Besides that, and those of you who follow me on twitter @skyemaidstone will know this already, I’ve been working on player skills and a trainer to buy the knowlege from with knowledge points:



The first screenshot shows the trainer (The Sage in Tarin in this case who has some basic skills to teach you) and the 2nd shows you the abilities you learn from each of the skills. My player knows all the skills for now. How it works is in order to effectively use a short sword (for example) you’d need the Light Swords skill. So when you equipped a short sword a few abilities will show up. However if you learn Light Swords Expert then equipping a short sword will give you more abilities and perhaps even some combos. Skill points are just earned from questing for now but that won’t be the only method. We don’t want to force our player to do every quest in the game although some will be required obviously. This isn’t going to be a first-person shooter after all.

Ok hopefully next time I”ll put together a video of the trip from Tarin to Serah.

Until next time…


The Slightly Angry Village Woman


So much progress made, boringly a lot of it is hidden away a bit from anyone actually ever seeing it besides me but regardless. Mucho progresso made-o. Yeah I’ll never do that again.

Ok for starters there is now a mini to go with the main map which shows a spinning golden arrow to show which way you are facing. And to go with that the game now has a compass. Strangely enough that’s actually making it easier for me to not get lost in my own world (yep I’ve done it).

Here you see these new UI additions.


Ok moving on since the whole quest cycle is now finished (well it is now anyway) I need to branch out and make some surrounding areas more populated with things to do. I’ve started to make a narrow path leading to an old sage’s house. This meant I needed to make some improvements to my instancing and soft particle editors. They were both missing vital undo/delete functions.

It’s just way too annoying to reload the game if i place a bush I don’t want in the wrong palce or hack the data. Also to make the narrow path I had to use one of my spare ground textures from blendmap 2 (the first map is grass, stone, mud. The 2nd is cobbles, snow – for now and now sandy gravel).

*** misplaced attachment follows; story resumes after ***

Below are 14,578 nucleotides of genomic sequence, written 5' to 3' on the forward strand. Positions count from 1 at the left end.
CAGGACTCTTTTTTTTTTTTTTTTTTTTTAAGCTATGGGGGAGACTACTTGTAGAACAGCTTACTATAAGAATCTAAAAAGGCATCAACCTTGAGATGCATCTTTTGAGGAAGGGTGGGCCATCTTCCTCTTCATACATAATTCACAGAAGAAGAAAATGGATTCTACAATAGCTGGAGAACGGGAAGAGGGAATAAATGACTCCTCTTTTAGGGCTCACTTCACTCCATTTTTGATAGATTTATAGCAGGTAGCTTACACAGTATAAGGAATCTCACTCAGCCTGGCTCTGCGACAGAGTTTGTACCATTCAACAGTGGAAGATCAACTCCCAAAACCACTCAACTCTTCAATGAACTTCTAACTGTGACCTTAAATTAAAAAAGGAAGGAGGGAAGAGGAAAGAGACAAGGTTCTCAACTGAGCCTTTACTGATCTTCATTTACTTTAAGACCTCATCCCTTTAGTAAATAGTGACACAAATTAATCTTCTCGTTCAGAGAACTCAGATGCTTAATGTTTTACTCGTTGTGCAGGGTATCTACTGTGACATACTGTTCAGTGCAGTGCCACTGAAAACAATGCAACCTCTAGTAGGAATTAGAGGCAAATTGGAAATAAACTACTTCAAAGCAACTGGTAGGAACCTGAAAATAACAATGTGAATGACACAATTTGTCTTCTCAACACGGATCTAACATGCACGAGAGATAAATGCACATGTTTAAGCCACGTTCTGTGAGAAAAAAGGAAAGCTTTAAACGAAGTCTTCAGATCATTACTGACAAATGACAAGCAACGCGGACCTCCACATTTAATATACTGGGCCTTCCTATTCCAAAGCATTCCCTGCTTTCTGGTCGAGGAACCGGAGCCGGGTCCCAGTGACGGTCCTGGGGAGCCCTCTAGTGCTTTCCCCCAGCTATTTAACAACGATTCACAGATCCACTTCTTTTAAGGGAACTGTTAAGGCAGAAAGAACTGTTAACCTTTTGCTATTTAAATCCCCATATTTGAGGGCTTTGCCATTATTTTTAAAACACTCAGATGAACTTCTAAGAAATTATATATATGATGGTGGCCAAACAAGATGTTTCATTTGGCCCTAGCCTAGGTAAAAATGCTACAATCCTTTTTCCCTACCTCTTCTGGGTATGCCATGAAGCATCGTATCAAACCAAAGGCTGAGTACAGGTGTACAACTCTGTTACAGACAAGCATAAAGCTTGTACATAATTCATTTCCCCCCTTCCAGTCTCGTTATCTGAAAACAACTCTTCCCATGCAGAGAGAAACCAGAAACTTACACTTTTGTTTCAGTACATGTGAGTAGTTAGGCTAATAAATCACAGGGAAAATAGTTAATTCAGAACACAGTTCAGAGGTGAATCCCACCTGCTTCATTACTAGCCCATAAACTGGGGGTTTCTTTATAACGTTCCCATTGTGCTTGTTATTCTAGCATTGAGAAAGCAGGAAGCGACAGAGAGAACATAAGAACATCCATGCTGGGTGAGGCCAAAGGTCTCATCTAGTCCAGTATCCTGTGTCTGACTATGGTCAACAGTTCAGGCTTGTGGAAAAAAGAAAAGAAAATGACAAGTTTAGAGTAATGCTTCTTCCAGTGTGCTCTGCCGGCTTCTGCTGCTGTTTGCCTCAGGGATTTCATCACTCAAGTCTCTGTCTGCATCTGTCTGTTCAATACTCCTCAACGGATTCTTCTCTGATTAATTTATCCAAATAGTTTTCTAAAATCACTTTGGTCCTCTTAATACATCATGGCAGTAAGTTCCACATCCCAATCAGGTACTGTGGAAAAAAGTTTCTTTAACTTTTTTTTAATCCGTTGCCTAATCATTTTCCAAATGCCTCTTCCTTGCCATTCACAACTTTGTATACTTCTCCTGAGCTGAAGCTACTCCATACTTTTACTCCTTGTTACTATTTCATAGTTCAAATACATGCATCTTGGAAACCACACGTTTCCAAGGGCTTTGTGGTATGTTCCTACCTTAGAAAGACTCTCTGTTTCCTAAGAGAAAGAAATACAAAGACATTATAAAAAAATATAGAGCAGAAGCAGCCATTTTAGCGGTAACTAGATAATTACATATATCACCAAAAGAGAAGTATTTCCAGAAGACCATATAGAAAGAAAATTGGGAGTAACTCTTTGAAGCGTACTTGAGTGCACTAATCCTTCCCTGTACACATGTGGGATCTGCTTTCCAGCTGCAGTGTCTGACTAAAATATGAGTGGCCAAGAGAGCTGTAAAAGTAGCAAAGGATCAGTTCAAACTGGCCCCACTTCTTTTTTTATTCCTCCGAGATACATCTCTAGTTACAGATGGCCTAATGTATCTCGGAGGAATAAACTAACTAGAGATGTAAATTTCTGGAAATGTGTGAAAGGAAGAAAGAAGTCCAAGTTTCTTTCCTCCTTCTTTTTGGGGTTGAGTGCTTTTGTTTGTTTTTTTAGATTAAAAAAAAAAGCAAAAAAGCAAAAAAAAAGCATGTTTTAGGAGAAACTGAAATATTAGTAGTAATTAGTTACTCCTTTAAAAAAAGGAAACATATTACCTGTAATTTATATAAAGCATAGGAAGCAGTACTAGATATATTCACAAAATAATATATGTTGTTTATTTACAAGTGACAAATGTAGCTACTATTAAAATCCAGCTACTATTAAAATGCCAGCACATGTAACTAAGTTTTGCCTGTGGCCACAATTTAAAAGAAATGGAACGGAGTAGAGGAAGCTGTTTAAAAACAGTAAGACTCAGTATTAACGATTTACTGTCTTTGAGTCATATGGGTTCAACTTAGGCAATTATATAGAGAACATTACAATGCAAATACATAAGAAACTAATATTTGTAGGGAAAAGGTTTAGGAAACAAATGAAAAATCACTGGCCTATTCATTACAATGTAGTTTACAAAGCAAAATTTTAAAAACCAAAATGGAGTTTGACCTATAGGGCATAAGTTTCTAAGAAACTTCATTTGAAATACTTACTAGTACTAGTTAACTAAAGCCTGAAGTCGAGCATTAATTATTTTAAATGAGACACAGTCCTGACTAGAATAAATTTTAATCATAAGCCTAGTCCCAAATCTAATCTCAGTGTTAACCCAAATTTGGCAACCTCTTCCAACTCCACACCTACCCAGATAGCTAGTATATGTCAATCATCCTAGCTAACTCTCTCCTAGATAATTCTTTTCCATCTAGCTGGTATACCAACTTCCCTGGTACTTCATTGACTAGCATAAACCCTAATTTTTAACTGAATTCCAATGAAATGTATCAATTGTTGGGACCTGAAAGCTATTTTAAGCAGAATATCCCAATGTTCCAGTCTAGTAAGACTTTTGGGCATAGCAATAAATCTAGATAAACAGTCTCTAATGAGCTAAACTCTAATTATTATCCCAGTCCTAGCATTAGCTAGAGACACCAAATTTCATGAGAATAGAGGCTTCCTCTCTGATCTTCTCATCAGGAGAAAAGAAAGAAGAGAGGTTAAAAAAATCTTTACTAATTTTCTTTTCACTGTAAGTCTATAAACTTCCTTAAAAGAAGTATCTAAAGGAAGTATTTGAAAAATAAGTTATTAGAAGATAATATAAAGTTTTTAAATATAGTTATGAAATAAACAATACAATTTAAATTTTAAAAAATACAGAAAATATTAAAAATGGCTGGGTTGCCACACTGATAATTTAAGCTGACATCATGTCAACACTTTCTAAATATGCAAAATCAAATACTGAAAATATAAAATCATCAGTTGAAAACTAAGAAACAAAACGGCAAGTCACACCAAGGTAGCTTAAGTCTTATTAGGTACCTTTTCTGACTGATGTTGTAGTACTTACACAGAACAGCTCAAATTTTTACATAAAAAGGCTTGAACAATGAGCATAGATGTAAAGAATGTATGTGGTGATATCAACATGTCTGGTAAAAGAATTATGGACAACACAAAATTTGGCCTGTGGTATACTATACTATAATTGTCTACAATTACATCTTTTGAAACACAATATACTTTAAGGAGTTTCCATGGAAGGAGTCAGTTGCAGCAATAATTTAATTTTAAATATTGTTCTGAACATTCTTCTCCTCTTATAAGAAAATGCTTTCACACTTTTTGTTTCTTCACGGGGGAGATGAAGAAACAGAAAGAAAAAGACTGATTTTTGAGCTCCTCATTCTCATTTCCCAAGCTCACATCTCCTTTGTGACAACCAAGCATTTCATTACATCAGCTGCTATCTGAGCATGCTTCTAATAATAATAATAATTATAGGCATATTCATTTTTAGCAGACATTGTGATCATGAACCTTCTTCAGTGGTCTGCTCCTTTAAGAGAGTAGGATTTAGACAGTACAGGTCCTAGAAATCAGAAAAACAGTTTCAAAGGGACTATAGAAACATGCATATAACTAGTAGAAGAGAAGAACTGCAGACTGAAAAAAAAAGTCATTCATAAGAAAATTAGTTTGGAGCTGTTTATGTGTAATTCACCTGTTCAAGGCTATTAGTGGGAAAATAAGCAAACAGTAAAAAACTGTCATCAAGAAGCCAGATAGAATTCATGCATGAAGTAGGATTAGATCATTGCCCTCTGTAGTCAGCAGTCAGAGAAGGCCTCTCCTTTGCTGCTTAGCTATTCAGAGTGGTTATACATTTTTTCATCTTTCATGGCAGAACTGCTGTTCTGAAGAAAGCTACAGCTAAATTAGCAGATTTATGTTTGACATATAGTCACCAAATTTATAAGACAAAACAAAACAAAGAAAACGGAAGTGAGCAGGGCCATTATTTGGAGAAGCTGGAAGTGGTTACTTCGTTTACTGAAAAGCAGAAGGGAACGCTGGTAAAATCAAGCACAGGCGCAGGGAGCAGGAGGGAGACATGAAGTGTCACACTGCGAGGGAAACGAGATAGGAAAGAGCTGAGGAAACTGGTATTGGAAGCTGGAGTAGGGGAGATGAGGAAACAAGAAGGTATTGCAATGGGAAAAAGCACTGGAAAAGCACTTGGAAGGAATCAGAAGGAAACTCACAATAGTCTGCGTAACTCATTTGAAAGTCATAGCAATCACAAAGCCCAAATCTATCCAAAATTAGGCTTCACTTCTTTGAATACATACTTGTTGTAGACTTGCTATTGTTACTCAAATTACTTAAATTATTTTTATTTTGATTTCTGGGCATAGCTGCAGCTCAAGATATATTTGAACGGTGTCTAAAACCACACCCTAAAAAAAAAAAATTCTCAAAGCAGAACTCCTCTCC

Even that wasn’t enough to make a satifactory narrow path so I added in something I’d wanted for a long time: A color map. This basically allowed me to bright/darken or adjust the color of a 1 pixel of the terrain map. which translates to about 50cm squared. It just makes it possible to make things look more natural and will be very useful in the future.

Oh also I needed more types of long grass and bushes. Anyway those of you who follow me on twitter will already have seen the beginnings of this mysterious path.


So there’s the bushes and soft particles (a little ground fog/mist throw in) and here is the path itself with the next texture mapping and color map. Subtle but then it’s meant to be an old worn path. I’ve turned off one batch of foilage temporarily so you can actually see it.. Pretty effective I think.


Ok and there’s more… well at lot more in terms of coding.

NPC now support multiple animations finally and they can roam following paths and play a specific animation at each step at whatever speed is selected.

So now we have woman with a slightly angry walk following a triangle i’ve laid out for her to follow. Maybe she doesn’t like triangles.


At least she has a shadow.. as do all the NPCs now and that’s the final major thing that was added. Next up I’ll be be adding said sage and battered house and maybe a broken cobble path to some spooky ruins.

The fun bits basically!

Until next time.

Building Builders

It’s not all sunshine and roses or whatever the expression is…

The last week or two were spent making “builders” to help my make my villagers (and other monster type things) behave how I want them to.

As you can see I ended up needing a bunch of panel of info to make a quest builder. This allows me to make quest steps of all different types (kill things, collect things, find a special thing, speak to someone or  go to a err special place). I can order them or allow them to be done simultaneously along with set any relevant text dialogue for the various NPCs.

This was a large (and not particularly exciting) slab of coding but hey, it’s done now. So now I can add 1 or more quests to an NPC.

In other news I had to do something about the bounding area of an roaming enemy. They can roam around in their area just fine but what about if they’re attacked (and therefore start to run after you) and get to the edge of their area? Well my solution was to allow them to go to twice the side of their bounding area once they’re attacked and if they get to the edge of that (ie that would probably mean you’ve run away) they will give up and spin around and head back to their area. While they’re heading back they’re also unattackable. This is pretty much how it works in Final Fantasy 14 and Everquest (not sure about World of Warcraft as I’ve never played it) and various other RPGs. I’ve never been 100% happy with that solution but the alternative aren’t that great either (monsters that chase you forever or you being allowed to just stand outside the monsters area and pick them off from range).

We have a new NPC type too. Female Peasant Roamer NPCs. Handily I found a way of using the same skeleton from the Male Peasant NPC so therefore I can use the same animation. At least as a base anyway, I can always tweak it.